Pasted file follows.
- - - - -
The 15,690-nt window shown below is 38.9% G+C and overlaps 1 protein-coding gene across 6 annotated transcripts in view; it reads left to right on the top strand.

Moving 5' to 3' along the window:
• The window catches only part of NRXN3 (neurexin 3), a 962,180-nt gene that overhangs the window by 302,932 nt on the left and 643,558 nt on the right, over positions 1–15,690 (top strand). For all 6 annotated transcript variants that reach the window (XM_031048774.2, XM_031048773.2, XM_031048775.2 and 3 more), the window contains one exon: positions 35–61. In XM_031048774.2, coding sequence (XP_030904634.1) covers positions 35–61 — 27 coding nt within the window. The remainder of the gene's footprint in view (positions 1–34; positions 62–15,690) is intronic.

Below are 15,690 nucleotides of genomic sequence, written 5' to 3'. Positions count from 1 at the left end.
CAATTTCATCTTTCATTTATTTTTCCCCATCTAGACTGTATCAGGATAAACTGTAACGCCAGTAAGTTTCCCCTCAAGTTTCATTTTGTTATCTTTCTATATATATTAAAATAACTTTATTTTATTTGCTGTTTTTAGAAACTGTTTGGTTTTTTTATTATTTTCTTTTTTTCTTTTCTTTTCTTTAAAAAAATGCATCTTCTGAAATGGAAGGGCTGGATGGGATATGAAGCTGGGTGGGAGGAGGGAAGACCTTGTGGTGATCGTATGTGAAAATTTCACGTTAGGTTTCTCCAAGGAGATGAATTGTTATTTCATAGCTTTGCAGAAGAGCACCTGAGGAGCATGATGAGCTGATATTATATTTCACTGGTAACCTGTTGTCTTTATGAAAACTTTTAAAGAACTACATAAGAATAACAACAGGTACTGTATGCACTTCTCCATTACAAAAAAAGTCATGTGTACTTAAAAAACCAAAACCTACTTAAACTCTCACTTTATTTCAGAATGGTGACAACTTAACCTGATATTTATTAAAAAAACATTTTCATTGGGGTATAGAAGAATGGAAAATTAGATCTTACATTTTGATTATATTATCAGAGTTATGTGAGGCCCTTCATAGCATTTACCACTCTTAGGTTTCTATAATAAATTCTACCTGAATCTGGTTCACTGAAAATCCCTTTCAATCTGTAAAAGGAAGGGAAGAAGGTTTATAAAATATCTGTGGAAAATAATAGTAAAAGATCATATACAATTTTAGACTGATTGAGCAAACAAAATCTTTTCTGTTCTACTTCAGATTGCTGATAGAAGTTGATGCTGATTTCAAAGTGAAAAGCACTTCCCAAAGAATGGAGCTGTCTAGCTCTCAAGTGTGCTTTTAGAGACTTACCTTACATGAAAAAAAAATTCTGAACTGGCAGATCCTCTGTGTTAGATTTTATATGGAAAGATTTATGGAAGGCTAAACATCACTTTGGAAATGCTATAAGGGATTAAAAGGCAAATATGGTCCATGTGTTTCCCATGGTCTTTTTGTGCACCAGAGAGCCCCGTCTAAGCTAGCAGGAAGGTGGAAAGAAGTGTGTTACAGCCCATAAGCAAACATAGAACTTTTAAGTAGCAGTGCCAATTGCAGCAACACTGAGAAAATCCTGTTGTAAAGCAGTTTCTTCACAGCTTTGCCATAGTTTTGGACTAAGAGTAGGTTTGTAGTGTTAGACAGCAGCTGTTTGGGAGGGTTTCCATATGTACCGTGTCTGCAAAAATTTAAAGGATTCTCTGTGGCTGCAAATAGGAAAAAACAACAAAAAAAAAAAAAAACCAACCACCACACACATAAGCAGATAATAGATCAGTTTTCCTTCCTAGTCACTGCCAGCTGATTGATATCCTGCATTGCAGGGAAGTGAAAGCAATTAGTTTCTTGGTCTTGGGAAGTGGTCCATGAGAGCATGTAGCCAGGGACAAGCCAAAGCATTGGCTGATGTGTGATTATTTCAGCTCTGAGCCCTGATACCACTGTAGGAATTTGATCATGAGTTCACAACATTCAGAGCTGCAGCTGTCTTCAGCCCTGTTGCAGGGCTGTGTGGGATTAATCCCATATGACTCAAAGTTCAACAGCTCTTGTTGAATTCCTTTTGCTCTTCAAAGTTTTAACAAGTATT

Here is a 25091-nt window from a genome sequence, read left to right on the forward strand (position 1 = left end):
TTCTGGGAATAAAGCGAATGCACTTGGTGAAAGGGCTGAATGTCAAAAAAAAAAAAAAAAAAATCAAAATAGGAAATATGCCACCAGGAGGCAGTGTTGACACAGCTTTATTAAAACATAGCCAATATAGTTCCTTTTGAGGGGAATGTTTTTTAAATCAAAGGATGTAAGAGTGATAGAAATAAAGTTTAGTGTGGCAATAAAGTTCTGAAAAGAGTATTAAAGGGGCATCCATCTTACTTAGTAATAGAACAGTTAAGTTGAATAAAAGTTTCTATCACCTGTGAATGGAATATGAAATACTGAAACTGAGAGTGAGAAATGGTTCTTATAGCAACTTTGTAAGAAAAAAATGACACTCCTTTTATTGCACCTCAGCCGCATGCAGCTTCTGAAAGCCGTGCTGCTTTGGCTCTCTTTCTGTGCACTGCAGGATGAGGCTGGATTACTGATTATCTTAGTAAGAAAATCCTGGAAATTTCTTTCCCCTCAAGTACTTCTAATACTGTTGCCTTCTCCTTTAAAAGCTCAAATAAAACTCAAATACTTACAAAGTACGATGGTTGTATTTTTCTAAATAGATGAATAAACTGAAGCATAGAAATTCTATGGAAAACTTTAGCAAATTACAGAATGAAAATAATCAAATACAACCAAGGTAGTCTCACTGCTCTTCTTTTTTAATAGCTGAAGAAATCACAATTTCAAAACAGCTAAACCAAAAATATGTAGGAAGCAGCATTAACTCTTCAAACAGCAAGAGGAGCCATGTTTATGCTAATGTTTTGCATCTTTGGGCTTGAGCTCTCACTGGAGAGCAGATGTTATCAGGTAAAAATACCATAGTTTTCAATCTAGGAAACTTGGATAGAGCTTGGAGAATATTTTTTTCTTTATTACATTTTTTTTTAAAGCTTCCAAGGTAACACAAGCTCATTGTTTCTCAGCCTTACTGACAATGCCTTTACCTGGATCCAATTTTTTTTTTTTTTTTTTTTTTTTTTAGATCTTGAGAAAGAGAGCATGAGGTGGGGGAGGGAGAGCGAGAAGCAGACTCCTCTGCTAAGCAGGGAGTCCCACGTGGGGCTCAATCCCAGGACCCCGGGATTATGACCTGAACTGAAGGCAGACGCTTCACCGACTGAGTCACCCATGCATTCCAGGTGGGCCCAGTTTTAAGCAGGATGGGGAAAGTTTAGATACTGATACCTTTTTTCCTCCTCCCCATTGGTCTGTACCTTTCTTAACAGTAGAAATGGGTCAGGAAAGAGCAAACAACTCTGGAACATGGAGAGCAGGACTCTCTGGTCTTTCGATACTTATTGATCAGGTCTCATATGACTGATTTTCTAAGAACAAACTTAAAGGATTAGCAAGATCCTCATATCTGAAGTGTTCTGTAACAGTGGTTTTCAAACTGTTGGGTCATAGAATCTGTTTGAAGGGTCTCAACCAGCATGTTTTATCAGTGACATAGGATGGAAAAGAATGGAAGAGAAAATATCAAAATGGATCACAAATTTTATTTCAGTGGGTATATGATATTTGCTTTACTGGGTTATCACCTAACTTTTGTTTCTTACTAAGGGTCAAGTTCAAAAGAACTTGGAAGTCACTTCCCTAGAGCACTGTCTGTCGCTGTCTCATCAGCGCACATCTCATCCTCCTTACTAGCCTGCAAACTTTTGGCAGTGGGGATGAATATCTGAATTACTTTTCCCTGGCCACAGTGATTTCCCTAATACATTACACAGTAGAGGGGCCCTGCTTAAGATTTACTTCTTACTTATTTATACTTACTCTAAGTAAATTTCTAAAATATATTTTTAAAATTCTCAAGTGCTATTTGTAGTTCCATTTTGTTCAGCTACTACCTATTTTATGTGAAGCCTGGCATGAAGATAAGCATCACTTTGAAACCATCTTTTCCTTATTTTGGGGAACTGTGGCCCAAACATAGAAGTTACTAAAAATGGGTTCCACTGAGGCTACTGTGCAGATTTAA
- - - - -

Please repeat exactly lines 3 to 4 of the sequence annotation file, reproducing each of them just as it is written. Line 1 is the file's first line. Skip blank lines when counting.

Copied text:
• The window catches only part of NRXN3 (neurexin 3), a 962,180-nt gene that overhangs the window by 302,932 nt on the left and 643,558 nt on the right, over positions 1–15,690 (top strand). For all 6 annotated transcript variants that reach the window (XM_031048774.2, XM_031048773.2, XM_031048775.2 and 3 more), the window contains one exon: positions 35–61. In XM_031048774.2, coding sequence (XP_030904634.1) covers positions 35–61 — 27 coding nt within the window. The remainder of the gene's footprint in view (positions 1–34; positions 62–15,690) is intronic.

Below are 15,690 nucleotides of genomic sequence, written 5' to 3'. Positions count from 1 at the left end.